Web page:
However, what she imagines to be love soon crumbles, and she leaves the city behind to take a post at the snow-capped sanatorium, the Schloss Seeblick. 1933: Having lost many friends on the Eastern Front, Anton is sent to write about the mysterious Schloss Seeblick. In this place, on the banks of a silvery lake where the roots of human suffering are laid bare, two people will see each other as if for the first time.
Sweeping across Europe as it recovers from one war and awaits the coming of another, SNOW COUNTRY is a landmark novel of exquisite yearnings, dreams of youth and the sanctity of hope.
The energy, the voice, the language, the characters, all real, raw and utterly convincing' Fiona Scarlett, author of Boys Don't Cry'
Aoife knows everyone in Dundalk's underworld. Too well, in some cases.
But when she meets Annie, a beautiful whirlwind of a woman, and brings her to the Town, she finds that she doesn't know nearly enough about her. Annie is magnetic and wild and Aoife's desire to learn more quickly becomes a need, and then an obsession - to know this dangerous woman, to love her, to keep her. So when Aoife's friend and collaborator the Rat King asks her to help him dispose of ten kilos of cocaine, swiped from a rival, she brings Annie along for a road trip through a Britain that she only knows as a place to be suspicious of.
So when Annie decides she doesn't want to return to Ireland, Aoife makes a decision that changes everything. Gritty and yet tender, tragic and yet hopeful, Iron Annie is a breakneck journey that crackles with energy, warmth and heart, and marks the arrival of a fresh and vibrant new voice in literary fiction. 'Full of wonder, grit, insight, sadness and joy' Donal Ryan, author of The Spinning Heart
'A beautiful, searingly personal account of a world defined by money, full of courage and truth telling.' Owen Jones
In this unforgettable blend of memoir and cultural commentary, Otegha Uwagba explores her own complicated relationship with money, and what her wide-ranging experiences say about the world around us. An extraordinarily candid personal account of the ups and downs wrought by money, We Need To Talk About Money is a vital exploration of stories and issues that will be familiar to most. This is a book about toxic workplaces and misogynist men, about getting pay-rises and getting evicted.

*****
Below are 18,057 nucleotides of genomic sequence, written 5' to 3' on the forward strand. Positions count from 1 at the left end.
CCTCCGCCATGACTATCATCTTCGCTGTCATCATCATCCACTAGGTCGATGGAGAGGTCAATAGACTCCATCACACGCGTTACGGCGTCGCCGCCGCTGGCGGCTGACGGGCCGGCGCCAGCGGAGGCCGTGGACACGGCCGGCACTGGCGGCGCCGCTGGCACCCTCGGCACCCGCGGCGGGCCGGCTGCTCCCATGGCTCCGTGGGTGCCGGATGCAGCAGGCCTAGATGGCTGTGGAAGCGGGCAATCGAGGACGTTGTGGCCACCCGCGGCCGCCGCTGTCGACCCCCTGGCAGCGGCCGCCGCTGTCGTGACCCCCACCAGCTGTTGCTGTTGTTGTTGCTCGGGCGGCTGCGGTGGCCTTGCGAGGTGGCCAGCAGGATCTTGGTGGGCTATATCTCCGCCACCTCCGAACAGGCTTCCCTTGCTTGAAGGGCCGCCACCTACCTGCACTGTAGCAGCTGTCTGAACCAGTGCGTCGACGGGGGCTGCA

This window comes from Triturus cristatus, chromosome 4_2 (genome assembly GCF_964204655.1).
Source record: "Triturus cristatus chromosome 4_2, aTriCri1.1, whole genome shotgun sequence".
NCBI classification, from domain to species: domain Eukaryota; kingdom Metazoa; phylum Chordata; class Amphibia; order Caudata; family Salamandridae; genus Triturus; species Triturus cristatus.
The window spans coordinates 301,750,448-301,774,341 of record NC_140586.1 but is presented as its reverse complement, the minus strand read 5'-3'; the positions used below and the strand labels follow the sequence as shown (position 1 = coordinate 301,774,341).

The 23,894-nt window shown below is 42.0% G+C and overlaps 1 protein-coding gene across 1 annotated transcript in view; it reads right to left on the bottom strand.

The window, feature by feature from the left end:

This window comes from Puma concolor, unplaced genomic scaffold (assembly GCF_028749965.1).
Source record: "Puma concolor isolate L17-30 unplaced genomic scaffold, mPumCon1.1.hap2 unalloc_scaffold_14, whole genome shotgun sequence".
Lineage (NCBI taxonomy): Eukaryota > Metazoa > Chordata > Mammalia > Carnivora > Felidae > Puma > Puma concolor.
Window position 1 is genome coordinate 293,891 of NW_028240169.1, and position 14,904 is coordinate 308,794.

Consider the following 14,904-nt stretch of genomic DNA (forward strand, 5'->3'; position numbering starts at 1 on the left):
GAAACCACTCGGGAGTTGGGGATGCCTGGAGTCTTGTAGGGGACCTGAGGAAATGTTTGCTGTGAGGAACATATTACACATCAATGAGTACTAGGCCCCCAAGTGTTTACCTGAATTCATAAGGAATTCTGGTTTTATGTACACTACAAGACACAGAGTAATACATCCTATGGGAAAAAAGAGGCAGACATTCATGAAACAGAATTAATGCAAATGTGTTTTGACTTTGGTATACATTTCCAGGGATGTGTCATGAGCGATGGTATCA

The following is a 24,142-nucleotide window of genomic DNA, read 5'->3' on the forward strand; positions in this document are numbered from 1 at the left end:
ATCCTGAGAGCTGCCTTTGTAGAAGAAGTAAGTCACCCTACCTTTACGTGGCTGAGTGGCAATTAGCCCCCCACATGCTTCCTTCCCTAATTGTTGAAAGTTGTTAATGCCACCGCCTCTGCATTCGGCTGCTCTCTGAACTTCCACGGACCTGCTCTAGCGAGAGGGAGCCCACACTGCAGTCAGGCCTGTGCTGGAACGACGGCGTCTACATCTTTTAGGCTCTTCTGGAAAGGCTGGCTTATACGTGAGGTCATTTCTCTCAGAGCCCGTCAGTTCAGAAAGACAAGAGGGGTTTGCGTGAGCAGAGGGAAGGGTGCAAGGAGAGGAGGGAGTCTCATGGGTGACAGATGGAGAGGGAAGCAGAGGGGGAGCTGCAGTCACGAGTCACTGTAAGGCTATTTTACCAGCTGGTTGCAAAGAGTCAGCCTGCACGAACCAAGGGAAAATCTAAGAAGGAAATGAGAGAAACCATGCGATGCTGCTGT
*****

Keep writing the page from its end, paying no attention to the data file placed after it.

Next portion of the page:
About class and privilege and racism and beauty. In unpicking the shroud of secrecy surrounding money - who has it, how they got it, and how it shapes our lives - this boldly honest account of one woman's journey upturns countless social conventions, and uncovers some startling truths about our complex relationships with money in the process.
'Smashing ... I was hooked on page one and literally could not put it down. I loved all that she wrote about the true story behind this thrilling tale' JOANNA LUMLEY'
Nice, France, 1911: After three years of marriage, young seamstress Marcela Caretto has finally had enough. Her husband, Michael, an ambitious tailor, has become cruel and controlling and she determines to get a divorce. But while awaiting the judges' decision on the custody of their two small boys, Michael receives news that changes everything.
Meanwhile fun-loving New York socialite Margaret Hays is touring Europe with some friends. Restless, she resolves to head home aboard the most celebrated steamer in the world - RMS Titanic. As the ship sets sail for America, carrying two infants bearing false names, the paths of Marcela, Michael and Margaret cross - and nothing will ever be the same again.
From the actress and bestselling author, Celia Imrie, Orphans of the Storm dives into the waters of the past to unearth a sweeping, epic tale of the sinking of the Titanic that radiates with humanity and hums with life.
£14.99In this unforgettable blend of memoir and cultural commentary, Otegha Uwagba explores her own complicated relationship with money, and what her wide-ranging experiences say about the world around us. An extraordinarily candid personal account of the ups and downs wrought by money, We Need To Talk About Money is a vital exploration of stories and issues that will be familiar to most. This is a book about toxic workplaces and misogynist men, about getting pay-rises and getting evicted.